An effective mobility strategy is need of the hour
Enterprise mobility has matured in recent times and is viewed as an important part of the organisation’s IT strategy. However, with the proliferation of mobile technologies, CIOs often face certain challenges. In an exclusive interaction with CXOtoday, Keith Higgins, Chief Marketing Officer, Symphony Teleca Corporation, shares his views on the trends, challenges and opportunities in this space.
What do you think are the recent trends in enterprise mobility?
Enterprise mobility has evolved, in light of the bring-your-own-device (BYOD) phenomenon, the wealth of new applications and wireless platforms and the general acceptance of go-anywhere communications. Enterprise mobility has matured past the point of early market penetration and the prototypical early adopters. Therefore enterprises have started to prioritse the management and security of their mobile infrastructure as a key objective for IT today. IDC experts believe that by 2013, 40 percent of the global workforce will be mobile. Most enterprises have made it clear they expect cloud computing and SaaS to become the dominant – if not exclusive – software delivery mode in the future. There is also an explosion in the growth of mobile commerce. While there are lots of new tools and mobile device management platforms out there, all of the above-mentioned moving parts need to be integrated and maintained.
What challenges do CIOs highlight when it comes to dealing with mobility at the workplace?
CIOs and IT managers face numerous challenges as they embrace and support today’s evolving mobile workforce, with increasing device options. Some of these include securing the enterprise, managing mobile applications, devices and expenses, opening existing business applications to mobile workers, and efficiently introducing new mobile-friendly applications. An effective mobility strategy is the need of the hour that can help CIOs address the key mobility fundamental challenges. Some of these include the need to drive agility through platform-agnostic applications. Secondly, CIOs along with other business decision makers can play a key role in setting a mandate to ensure the safety of corporate data. For example, to minimise security risks to an organisation’s sensitive data, all mobile devices need to be connected to a centrally managed network to prevent rogue devices from accessing the network or applications. Filtering out information and tying available information to user privileges can also help to safeguard sensitive data.
What do companies need to think about before implementing an enterprise mobility initiative?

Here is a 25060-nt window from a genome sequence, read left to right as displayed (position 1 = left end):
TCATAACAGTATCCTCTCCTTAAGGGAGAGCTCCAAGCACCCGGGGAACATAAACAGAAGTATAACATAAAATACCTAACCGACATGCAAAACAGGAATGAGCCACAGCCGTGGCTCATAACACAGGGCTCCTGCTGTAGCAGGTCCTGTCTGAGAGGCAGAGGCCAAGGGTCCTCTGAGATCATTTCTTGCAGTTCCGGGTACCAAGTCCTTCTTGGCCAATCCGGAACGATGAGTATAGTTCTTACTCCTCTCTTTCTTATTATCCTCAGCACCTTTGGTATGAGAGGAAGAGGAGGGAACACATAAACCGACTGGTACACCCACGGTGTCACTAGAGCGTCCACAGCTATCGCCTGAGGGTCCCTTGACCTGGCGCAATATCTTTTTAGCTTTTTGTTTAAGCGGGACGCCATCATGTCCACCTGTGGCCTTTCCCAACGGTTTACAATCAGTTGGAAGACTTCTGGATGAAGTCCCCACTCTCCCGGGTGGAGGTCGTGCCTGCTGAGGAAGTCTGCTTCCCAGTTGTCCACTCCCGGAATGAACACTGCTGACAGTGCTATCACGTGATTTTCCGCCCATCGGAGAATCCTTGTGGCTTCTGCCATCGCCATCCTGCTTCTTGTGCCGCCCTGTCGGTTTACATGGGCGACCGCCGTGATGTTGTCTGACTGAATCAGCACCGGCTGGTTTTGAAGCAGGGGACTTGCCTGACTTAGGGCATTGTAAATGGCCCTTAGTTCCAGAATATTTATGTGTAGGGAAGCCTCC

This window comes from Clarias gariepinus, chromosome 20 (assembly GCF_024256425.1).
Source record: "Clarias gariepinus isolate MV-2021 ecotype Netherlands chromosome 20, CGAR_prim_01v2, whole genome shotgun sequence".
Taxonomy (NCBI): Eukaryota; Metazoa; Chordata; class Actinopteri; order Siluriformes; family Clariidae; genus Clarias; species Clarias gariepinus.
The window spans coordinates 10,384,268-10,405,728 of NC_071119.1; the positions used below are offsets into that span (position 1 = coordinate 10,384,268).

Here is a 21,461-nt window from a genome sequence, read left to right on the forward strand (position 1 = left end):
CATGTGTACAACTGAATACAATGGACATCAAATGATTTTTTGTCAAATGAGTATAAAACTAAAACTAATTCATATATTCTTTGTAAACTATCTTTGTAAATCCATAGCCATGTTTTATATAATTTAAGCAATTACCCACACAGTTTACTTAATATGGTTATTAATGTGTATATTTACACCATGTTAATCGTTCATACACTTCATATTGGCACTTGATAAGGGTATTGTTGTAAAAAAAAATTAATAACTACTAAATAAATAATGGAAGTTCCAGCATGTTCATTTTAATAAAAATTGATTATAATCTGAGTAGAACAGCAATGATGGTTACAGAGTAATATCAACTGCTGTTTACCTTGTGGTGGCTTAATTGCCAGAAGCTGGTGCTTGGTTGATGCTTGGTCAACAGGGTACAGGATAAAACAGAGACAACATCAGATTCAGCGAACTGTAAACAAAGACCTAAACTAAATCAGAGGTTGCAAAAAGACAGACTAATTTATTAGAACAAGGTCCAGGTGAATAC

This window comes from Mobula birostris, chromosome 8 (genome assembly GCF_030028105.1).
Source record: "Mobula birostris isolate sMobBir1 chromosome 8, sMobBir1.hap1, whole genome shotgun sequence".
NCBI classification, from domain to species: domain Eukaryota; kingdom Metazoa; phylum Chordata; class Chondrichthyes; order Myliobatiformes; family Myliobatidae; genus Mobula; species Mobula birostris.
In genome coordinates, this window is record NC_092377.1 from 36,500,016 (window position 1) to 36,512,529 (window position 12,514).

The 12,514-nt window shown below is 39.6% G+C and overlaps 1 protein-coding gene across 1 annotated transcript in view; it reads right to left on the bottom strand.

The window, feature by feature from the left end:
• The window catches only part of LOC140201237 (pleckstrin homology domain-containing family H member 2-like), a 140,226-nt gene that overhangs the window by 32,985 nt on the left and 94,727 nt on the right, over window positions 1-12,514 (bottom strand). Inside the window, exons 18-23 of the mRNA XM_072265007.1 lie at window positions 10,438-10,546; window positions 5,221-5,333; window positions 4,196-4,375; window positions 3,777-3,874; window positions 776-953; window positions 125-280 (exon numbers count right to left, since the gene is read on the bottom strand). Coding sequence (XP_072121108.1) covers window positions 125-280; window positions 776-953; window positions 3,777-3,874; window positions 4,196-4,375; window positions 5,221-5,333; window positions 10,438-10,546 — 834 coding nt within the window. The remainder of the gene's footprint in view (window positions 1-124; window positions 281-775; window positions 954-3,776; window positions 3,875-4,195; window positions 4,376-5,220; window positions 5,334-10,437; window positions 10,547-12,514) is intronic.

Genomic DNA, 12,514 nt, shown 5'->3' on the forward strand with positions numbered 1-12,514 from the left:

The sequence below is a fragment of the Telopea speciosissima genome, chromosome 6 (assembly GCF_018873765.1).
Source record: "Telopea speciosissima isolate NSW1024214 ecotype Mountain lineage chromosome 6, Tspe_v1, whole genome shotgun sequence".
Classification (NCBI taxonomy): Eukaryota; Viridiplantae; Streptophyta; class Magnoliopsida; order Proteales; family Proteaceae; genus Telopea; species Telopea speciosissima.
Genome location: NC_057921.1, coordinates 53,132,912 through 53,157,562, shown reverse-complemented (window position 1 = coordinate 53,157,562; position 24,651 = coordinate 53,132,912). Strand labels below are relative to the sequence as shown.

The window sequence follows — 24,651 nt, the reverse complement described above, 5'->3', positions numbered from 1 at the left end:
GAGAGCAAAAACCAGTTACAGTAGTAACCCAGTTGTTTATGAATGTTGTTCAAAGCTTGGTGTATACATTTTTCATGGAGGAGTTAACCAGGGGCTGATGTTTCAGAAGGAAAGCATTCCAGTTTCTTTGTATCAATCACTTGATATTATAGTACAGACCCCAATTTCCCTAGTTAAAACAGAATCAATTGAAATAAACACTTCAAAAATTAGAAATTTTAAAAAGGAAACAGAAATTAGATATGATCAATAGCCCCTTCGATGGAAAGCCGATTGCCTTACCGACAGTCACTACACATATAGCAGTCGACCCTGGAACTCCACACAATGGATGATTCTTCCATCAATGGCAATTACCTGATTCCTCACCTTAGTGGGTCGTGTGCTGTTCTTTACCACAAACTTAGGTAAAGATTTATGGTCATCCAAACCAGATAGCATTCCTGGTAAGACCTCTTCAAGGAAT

To put a whole mobility management solution in place, we don’t just need tools and smart applications, we have to get the right framework, the right strategy, the right solution in place – and manage it on an ongoing basis to deliver the expected productivity gains. When employees bring their own devices onto corporate networks, CIOs need to make sure their existing business applications are mobile-ready. Policy management, which enables businesses to decide who has access to which online applications and data, is also an important component to any mobility management strategy. Businesses should have the ability to lock and wipe data on mobile devices remotely in case those devices are lost or stolen. Above all else, the initiative should directly bear consequence on the company’s bottom line.
Please tell us about the Cloud storage and its implications to modern business with the proliferation of social and mobile technologies.
Most companies are quickly making cloud a technology of choice due to the benefits it offers around access to new markets, ability to create new revenue streams, lower costs, greatly enhanced flexibility and clear application differentiation. However the path to cloud has its own challenges like rightsizing the investment, addressing security issues, managing the change from software to services, identifying the target architecture, migration approach and managing operations efficiently. All this has to be done twice over, for the on-premise version as well as for the cloud version. It includes the options of migrating existing products to SaaS leveraging cloud platforms and infrastructure. Symphony Teleca Cloud Engineering Services Solution has three components under its umbrella each aimed at a different phase of the cloud journey – ‘choose’ that help choose the right option, ‘hop’ that includes taking your solution on cloud and ‘stay’ that implies how we manage the cloud operations.
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